After Scorching Europe, Heat Wave Is Poised to Melt Greenland
Things are about to heat up in Greenland, which is already experiencing higher-than-average ice melt.
A heat wave that shattered records in Europe this week is on the move, and it could melt billions of tons of ice in Greenland.
Hot air that originated over Northern Africa recently brought blistering heat to Europe; yesterday (July 25), Paris sizzled at a staggering 108.7 degrees Fahrenheit (42.6 degrees Celsius), and temperature records were broken across the continent by up to 6 degrees F (3 degrees C), according to Accuweather.com.
Today (July 26), a representative of the World Meteorological Organization (WMO) announced that atmospheric flow would carry this scorching heat to Greenland, which lost over 170 billion tons (160 billion metric tons) of ice in July and 80 billion tons (72 billion metric tons) of ice in June from surface melting alone, Reuters reported. [Images: Greenland’s Gorgeous Glaciers]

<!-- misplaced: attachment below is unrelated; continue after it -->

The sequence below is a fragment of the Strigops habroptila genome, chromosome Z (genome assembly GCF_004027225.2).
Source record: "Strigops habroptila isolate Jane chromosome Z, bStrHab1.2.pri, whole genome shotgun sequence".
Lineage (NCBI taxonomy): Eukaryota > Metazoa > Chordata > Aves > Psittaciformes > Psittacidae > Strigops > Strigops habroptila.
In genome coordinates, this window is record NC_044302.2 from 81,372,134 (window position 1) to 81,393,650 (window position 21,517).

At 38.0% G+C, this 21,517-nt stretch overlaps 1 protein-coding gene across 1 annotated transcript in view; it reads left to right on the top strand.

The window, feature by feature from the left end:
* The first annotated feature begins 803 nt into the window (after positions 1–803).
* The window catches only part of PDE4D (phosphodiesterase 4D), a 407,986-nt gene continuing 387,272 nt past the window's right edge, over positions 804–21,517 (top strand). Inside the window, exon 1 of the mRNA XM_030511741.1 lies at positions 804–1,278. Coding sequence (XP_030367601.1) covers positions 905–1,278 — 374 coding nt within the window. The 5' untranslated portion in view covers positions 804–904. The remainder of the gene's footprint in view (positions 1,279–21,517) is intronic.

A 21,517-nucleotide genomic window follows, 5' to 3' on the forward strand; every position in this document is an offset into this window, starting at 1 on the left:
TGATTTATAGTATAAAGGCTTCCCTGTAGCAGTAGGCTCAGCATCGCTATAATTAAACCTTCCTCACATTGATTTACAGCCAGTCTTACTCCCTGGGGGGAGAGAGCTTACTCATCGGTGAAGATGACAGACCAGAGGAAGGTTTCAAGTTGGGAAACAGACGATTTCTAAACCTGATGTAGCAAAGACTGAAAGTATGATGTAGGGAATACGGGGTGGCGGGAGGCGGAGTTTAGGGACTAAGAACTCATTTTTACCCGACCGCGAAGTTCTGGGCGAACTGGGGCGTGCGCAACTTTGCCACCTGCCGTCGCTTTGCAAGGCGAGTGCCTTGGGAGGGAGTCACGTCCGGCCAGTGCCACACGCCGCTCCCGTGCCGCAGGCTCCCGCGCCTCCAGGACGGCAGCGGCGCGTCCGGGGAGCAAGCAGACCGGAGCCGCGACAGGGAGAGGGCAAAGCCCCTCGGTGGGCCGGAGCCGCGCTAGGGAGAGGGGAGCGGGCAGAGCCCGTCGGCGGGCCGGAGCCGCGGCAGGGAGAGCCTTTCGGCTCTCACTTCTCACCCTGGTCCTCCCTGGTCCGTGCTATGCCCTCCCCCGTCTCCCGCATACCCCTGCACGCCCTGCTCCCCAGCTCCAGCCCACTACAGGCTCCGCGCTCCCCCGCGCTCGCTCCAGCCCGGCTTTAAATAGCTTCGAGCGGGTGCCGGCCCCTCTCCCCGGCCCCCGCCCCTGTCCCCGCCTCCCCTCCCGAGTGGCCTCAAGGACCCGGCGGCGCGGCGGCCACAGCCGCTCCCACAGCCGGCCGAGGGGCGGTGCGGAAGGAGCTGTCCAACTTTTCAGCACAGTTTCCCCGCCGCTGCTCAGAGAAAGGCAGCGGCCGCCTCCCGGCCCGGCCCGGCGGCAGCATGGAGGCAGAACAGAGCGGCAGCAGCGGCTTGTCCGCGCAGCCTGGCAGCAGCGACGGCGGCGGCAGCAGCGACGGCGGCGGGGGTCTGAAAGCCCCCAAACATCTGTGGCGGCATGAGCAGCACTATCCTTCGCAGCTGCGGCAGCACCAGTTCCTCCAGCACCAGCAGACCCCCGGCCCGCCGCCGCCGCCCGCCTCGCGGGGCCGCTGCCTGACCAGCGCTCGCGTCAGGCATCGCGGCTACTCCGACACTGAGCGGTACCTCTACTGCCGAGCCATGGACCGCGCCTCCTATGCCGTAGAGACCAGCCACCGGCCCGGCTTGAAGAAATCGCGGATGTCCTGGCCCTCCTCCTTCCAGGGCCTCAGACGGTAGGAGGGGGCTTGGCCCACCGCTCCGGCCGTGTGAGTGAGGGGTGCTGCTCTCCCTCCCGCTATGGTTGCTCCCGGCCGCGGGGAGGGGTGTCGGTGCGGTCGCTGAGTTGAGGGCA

When this warm air arrives in Greenland, it will likely cause “another major peak in melt area,” said Twila Moon, a research scientist with the National Snow and Ice Data Center (NSIDC) in Boulder, Colorado.
Intense melt during the summer months has been the norm rather than the exception in Greenland since 2006, NSIDC reported in 2013. More ice is lost every year, with the rate of melt accelerating rapidly, Moon told Live Science in an email. This could have serious implications worldwide by contributing to rising sea levels and further disrupting global climate, Joyce Msuya, the U.N. Environment’s acting…